China's naval forces are likely to step up their activities in waters around Japan, Tokyo's annual defence report said on Tuesday, the latest expression of regional security concerns about China's military buildup.
A week after Beijing said it was refitting an old Soviet aircraft carrier and sources told Reuters that it was building two of its own carriers, the report said China has responded in a coercive manner to deal with regional conflicts.
Japan's defence white paper also urged caution against cyber attacks and said North Korea's nuclear and missile projects posed serious threats to national security.
"Given the modernisation of China's naval and air forces in recent years, its sphere of influence is likely to grow beyond its neighbouring waters," the report said.
"It is expected that China will try to keep expanding the area of activities, and to make its naval activities a routine practice in waters surrounding Japan including the East China Sea and the Pacific Ocean, as well as in the South China Sea."
China has been flexing its muscles in the South China Sea, where a territorial dispute with Taiwan and several Southeast Asian nations has festered for years.
Japan, which has its own territorial rows with China over East China Sea isles, is planning to boost the number of submarines to 22 from 16, in what specialists say is a response mainly to China's aircraft carrier ambitions.
Although it is equipped with advanced combat aircraft such as Boeing Co's F-15 Eagle fighter jets and naval vessels that include destroyers fitted with Lockheed Martin's Aegis ballistic missile defence system, Japan's military, known as the Self-Defence Forces (SDF), is untested in battle.
Japan has a standing military of about 230,000 personnel, one-tenth of China's.
While China's defence budget has shot up nearly 70 percent over the past five years, that of Japan -- constrained by a public debt twice the size of its $5 trillion economy -- fell 3 percent over the same period, the report said.
The white paper also expressed concerns over China's rapid military buildup, the lack of transparency of its defence equipment and defence expenditures, and its assertiveness in dealing with international conflicts.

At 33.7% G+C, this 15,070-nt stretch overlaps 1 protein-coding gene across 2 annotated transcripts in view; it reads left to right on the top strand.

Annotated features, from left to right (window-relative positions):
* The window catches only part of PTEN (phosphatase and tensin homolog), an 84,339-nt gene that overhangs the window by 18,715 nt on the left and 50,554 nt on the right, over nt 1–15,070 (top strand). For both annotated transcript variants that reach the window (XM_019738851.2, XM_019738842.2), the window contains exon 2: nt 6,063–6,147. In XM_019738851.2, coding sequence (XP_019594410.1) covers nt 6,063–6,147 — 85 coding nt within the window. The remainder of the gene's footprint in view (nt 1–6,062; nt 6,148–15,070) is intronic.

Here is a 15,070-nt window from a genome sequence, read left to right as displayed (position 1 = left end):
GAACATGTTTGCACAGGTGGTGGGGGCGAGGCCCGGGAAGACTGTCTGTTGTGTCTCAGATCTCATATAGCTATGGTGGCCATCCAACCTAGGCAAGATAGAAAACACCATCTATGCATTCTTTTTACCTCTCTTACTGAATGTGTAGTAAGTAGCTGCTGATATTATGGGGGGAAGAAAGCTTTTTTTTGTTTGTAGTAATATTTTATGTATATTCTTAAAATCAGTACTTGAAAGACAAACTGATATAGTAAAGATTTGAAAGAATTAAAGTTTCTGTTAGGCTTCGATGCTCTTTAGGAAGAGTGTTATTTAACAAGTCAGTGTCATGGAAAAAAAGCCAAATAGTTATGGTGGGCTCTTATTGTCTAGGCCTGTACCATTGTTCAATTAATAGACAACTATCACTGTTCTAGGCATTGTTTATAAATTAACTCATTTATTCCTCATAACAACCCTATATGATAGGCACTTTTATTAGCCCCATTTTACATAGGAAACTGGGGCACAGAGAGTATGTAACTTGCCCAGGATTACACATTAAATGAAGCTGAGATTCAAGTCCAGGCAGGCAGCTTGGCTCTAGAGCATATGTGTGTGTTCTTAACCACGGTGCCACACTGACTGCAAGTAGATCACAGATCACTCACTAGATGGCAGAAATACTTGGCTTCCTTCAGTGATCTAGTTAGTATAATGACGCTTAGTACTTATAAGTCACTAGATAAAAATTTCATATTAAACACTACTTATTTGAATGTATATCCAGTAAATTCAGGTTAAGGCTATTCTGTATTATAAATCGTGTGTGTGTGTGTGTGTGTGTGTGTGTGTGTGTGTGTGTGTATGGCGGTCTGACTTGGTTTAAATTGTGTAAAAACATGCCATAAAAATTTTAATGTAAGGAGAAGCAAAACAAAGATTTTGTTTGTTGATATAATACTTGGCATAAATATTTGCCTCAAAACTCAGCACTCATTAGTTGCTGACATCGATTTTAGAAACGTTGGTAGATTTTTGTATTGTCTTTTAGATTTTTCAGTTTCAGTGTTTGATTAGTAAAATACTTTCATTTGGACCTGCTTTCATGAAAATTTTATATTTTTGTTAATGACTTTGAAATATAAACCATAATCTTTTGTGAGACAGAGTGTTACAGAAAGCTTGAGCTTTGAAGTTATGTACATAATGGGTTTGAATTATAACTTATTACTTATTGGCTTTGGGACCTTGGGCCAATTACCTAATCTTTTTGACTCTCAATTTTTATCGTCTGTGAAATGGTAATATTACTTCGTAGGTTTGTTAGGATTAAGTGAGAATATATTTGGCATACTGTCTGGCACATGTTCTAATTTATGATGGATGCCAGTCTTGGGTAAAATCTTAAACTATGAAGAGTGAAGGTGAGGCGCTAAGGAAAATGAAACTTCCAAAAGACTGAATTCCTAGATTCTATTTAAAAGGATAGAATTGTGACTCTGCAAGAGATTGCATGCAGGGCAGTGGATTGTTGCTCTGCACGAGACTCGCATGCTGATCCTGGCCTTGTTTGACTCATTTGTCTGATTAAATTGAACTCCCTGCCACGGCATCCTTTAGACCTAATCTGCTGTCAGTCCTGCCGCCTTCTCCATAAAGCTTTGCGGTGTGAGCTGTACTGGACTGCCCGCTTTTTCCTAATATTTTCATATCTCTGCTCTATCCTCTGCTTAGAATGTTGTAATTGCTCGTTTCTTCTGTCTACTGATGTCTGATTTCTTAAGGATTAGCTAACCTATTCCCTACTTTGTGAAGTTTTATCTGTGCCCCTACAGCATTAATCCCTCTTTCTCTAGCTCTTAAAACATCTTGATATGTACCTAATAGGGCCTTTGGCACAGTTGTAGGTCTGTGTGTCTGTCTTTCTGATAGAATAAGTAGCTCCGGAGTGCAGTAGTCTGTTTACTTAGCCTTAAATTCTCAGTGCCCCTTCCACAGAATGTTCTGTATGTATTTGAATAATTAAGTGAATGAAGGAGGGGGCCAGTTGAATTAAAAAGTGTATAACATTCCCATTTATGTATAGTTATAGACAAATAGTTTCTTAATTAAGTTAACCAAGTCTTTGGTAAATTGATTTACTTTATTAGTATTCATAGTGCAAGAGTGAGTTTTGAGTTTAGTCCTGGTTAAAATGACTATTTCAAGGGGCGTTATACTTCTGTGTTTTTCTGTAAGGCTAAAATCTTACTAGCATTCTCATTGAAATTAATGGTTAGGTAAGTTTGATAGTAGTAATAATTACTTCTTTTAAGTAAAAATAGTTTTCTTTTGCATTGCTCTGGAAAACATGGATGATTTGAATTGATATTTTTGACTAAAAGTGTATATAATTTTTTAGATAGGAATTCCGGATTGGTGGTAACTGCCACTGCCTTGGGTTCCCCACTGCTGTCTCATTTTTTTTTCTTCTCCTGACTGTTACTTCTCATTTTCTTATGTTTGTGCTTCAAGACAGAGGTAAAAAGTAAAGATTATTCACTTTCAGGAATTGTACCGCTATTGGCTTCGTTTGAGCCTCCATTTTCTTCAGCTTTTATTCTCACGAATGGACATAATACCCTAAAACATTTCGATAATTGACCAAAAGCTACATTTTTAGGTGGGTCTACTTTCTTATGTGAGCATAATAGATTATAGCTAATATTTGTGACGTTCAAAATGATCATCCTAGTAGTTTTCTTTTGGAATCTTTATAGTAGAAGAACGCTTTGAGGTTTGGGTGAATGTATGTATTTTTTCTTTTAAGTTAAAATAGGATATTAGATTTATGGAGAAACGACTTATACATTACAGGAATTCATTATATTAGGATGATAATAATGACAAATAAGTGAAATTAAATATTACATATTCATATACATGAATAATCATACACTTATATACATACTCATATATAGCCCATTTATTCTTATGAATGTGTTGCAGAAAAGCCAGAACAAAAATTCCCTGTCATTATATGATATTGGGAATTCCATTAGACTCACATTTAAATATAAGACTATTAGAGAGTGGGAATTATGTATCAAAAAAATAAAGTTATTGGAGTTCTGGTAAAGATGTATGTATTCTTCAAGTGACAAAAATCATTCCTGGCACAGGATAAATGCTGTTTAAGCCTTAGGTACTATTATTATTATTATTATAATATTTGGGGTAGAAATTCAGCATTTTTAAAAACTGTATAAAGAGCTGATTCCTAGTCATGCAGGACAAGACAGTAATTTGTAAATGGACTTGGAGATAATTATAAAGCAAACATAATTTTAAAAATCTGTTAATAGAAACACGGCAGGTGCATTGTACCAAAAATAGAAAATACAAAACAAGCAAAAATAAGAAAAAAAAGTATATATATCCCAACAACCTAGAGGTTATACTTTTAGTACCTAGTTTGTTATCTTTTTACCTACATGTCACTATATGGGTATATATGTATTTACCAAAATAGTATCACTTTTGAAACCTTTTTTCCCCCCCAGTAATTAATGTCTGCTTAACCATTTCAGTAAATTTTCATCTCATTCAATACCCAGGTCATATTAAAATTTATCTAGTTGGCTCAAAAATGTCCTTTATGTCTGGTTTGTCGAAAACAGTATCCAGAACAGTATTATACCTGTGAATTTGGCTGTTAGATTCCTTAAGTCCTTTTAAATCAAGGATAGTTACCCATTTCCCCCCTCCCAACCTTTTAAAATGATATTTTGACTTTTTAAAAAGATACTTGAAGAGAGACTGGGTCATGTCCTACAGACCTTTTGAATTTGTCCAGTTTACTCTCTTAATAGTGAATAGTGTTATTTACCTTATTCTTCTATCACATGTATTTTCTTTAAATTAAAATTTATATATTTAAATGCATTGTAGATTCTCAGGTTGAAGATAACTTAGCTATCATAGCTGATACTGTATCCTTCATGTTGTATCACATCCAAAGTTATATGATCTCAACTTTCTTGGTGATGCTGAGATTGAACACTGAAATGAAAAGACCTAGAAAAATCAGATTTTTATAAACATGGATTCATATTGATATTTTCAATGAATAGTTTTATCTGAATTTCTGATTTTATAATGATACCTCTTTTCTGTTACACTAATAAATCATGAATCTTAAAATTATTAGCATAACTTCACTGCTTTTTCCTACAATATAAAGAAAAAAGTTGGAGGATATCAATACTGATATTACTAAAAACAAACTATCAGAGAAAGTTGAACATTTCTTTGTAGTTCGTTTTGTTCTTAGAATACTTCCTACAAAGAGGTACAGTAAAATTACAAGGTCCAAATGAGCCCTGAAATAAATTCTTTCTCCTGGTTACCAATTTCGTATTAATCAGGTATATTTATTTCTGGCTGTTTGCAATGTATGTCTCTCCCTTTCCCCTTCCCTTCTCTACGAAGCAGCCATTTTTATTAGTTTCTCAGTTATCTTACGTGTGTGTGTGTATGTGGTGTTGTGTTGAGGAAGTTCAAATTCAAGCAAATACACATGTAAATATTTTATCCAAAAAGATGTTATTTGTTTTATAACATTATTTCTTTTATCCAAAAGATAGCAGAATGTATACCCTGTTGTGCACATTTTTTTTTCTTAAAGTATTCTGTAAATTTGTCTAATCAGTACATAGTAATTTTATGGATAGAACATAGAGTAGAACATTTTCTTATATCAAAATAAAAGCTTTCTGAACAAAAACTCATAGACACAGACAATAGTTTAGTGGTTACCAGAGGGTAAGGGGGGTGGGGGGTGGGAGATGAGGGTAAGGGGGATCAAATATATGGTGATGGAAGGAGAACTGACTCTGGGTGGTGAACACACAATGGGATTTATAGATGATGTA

"When handling problems that involve a conflict of interest with neighbouring countries including Japan, China has responded in a way seen as coercive, stirring up worries about its future direction," it said.
China has repeatedly said its military modernisation is purely for defensive purposes, pointing out it that it spends far less than the United States on its military.
Like its earlier editions in recent years, Japan's latest annual report asserted Tokyo's claim to a group of islets over which Seoul also says it has sovereignty.
The release of the white paper comes a day after South Korea slapped an entry ban on the three Japanese opposition lawmakers who planned to visit a South Korean island near the disputed islets, called Dokdo in Korean and Takeshima in Japanese.
The report called for vigilance against cyber attacks after recent high-profile online assaults targeted the International Monetary Fund, the U.S. Central Intelligence Agency and defence contractors, including Lockheed Martin.
"Cyber attacks on the information networks of governments and armed forces as well as on other vital infrastructure can have a grave effect on national security. Threats in the cyber space need to be closely watched," the white paper said.
It also blamed North Korea's nuclear and ballistic missile development programmes, as well as its provocations on the Korean peninsula, for destabilising security in North Asia.
"In particular, North Korea's nuclear tests ... are a serious threat to the safety of our country, and markedly harm the peace and stability of Northeast Asia and the international community. They can never be tolerated."
In contrast, the report praised Japan's half-a-century-old security alliance with the United States as an "indispensable cornerstone for peace and stability of the Asia Pacific region."
Tokyo's ties with Washington frayed after the Democratic Party took office in 2009 and then-Prime Minister Yukio Hatoyama sought to keep a campaign pledge to move the U.S. Marines' Futenma air base off its southern island of Okinawa.
Japan last year agreed with the United States to stick to a 2006 deal to move the base to a less populous area on the island, but the Japanese government has yet to win support for that plan from local residents.